Skyrocketing list prices and increased utilization management requirements can be attributed in large part to pharmacy benefit managers (PBMs), who act as intermediaries between insurers, manufacturers, and pharmacies and thus play a uniquely central role in the prescription drug market, handling everything from negotiating discounts with manufacturers to determining which drugs are covered by which health plans. Unfortunately, there is very little transparency surrounding PBMs and their role within the delivery system, nor are there any requirements to pass negotiated savings and rebates that PBMs receive from manufacturers onto payers or patients. Even further, cost-sharing obligations under Part D for both the government and patients are based off of the unfairly inflated list price, which fails to take into account the manufacturer rebates that are meant to serve as retroactive discounts off the drug price to drive down costs.

The AACU urges lawmakers and CMS to implement the following solutions:

  1. Increase transparency in the system by legislatively mandating that PBMs disclose the rebate amounts received and further regulating PBM practices that exploit the lack of transparency to increase profits at the expense of the patient.
  2. Require plan sponsors to apply at least a minimum percentage of manufacturer rebates and all pharmacy price concessions received for a covered Part D drug in the drug’s negotiated price at the point of sale, which will allow patient cost-sharing to be based off the net price, not the inflated list price.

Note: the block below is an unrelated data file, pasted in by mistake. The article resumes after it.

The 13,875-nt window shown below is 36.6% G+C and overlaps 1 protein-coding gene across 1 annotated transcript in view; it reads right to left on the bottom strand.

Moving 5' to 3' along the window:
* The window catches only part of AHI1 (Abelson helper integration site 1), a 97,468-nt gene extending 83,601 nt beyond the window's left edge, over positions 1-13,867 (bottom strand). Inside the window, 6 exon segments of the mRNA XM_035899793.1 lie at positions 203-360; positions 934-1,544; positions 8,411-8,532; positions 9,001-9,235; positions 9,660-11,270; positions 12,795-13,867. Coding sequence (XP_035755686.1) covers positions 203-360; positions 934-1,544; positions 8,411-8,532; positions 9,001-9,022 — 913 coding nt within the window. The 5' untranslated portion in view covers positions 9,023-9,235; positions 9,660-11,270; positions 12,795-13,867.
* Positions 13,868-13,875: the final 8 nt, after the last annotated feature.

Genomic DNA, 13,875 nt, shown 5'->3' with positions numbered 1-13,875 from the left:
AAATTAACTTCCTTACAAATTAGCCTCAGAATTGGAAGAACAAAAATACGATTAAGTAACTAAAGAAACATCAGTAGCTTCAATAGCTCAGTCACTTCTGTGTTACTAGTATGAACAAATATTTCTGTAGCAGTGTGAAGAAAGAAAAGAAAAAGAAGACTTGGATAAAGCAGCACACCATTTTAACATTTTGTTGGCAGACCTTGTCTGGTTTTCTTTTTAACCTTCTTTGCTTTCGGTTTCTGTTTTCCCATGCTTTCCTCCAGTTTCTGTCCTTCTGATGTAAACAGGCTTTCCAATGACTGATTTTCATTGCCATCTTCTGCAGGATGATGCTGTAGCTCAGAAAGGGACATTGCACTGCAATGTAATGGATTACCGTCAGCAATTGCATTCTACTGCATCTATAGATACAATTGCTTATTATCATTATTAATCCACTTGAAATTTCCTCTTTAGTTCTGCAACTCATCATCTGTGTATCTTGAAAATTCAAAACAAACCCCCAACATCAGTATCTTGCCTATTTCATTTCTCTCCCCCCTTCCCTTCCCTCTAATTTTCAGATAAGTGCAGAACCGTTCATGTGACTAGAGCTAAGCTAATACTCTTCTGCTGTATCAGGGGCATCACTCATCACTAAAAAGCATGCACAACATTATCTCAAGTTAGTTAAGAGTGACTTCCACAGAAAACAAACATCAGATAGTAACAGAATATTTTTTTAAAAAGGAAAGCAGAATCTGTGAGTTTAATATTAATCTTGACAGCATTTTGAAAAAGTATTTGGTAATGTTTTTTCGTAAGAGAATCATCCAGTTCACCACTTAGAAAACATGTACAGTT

3. Restrict or limit the use of utilization management techniques that lead to unnecessary and costly administrative burden on physicians and undermine the patient-physician relationship by interfering in a patient’s treatment course.
Prior Authorization

Prior authorization is a significant administrative burden for urologists treating Medicare patients in terms of time and practice costs, which greatly outweighs the likely minimal savings generated. Current prior authorization processes are inefficient and non-transparent, making it difficult for physicians to not only navigate but also to understand the rationale for the many requirements and often inconsistent outcomes. In many cases, the lengthy and time-consuming process leads to delayed treatment and puts patients at risk of negative health outcomes.

The AACU urges lawmakers and CMS to reduce the burden of prior authorization by:

  1. Greatly limiting the services and medications subject to prior authorization requirements.
  2. Streamlining the prior authorization process to alleviate administrative burden on physicians, putting time restrictions in place to reduce treatment delays, and making process requirements clear and readily accessible so that they are easy for physicians to understand and follow.
  3. Requiring justification be provided to physicians for each decision made and establish an expedient and simple appeals process to challenge disagreeable outcomes.